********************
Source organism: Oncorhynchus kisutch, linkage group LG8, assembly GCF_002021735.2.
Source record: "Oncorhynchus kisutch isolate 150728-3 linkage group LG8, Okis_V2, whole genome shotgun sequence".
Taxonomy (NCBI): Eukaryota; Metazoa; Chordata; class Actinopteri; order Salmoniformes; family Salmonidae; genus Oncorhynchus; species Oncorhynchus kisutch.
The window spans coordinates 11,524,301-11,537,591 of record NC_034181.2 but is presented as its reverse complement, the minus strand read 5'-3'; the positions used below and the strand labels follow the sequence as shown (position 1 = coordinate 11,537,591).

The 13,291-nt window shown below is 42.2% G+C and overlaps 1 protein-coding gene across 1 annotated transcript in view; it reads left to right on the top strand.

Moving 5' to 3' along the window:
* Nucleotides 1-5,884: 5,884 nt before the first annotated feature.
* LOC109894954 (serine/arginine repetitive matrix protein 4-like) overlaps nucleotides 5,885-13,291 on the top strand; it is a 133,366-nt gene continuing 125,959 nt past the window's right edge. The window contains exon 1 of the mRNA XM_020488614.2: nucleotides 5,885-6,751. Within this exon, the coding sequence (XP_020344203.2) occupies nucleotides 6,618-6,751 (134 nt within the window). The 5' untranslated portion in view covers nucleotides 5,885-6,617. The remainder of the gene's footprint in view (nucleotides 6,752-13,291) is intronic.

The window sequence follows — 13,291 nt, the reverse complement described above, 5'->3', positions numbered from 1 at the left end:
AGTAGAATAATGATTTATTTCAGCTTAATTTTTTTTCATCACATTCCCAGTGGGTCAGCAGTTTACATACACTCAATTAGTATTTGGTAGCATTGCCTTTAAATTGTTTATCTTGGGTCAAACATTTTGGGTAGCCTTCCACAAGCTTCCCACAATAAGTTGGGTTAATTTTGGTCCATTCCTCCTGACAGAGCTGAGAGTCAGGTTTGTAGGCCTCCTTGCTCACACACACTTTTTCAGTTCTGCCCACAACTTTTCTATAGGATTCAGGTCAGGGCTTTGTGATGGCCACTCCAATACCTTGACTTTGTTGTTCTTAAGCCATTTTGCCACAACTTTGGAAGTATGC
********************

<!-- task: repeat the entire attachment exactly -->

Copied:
Source organism: Oncorhynchus kisutch, linkage group LG8, assembly GCF_002021735.2.
Source record: "Oncorhynchus kisutch isolate 150728-3 linkage group LG8, Okis_V2, whole genome shotgun sequence".
Taxonomy (NCBI): Eukaryota; Metazoa; Chordata; class Actinopteri; order Salmoniformes; family Salmonidae; genus Oncorhynchus; species Oncorhynchus kisutch.
The window spans coordinates 11,524,301-11,537,591 of record NC_034181.2 but is presented as its reverse complement, the minus strand read 5'-3'; the positions used below and the strand labels follow the sequence as shown (position 1 = coordinate 11,537,591).

The 13,291-nt window shown below is 42.2% G+C and overlaps 1 protein-coding gene across 1 annotated transcript in view; it reads left to right on the top strand.

Moving 5' to 3' along the window:
* Nucleotides 1-5,884: 5,884 nt before the first annotated feature.
* LOC109894954 (serine/arginine repetitive matrix protein 4-like) overlaps nucleotides 5,885-13,291 on the top strand; it is a 133,366-nt gene continuing 125,959 nt past the window's right edge. The window contains exon 1 of the mRNA XM_020488614.2: nucleotides 5,885-6,751. Within this exon, the coding sequence (XP_020344203.2) occupies nucleotides 6,618-6,751 (134 nt within the window). The 5' untranslated portion in view covers nucleotides 5,885-6,617. The remainder of the gene's footprint in view (nucleotides 6,752-13,291) is intronic.

The window sequence follows — 13,291 nt, the reverse complement described above, 5'->3', positions numbered from 1 at the left end:
AGTAGAATAATGATTTATTTCAGCTTAATTTTTTTTCATCACATTCCCAGTGGGTCAGCAGTTTACATACACTCAATTAGTATTTGGTAGCATTGCCTTTAAATTGTTTATCTTGGGTCAAACATTTTGGGTAGCCTTCCACAAGCTTCCCACAATAAGTTGGGTTAATTTTGGTCCATTCCTCCTGACAGAGCTGAGAGTCAGGTTTGTAGGCCTCCTTGCTCACACACACTTTTTCAGTTCTGCCCACAACTTTTCTATAGGATTCAGGTCAGGGCTTTGTGATGGCCACTCCAATACCTTGACTTTGTTGTTCTTAAGCCATTTTGCCACAACTTTGGAAGTATGC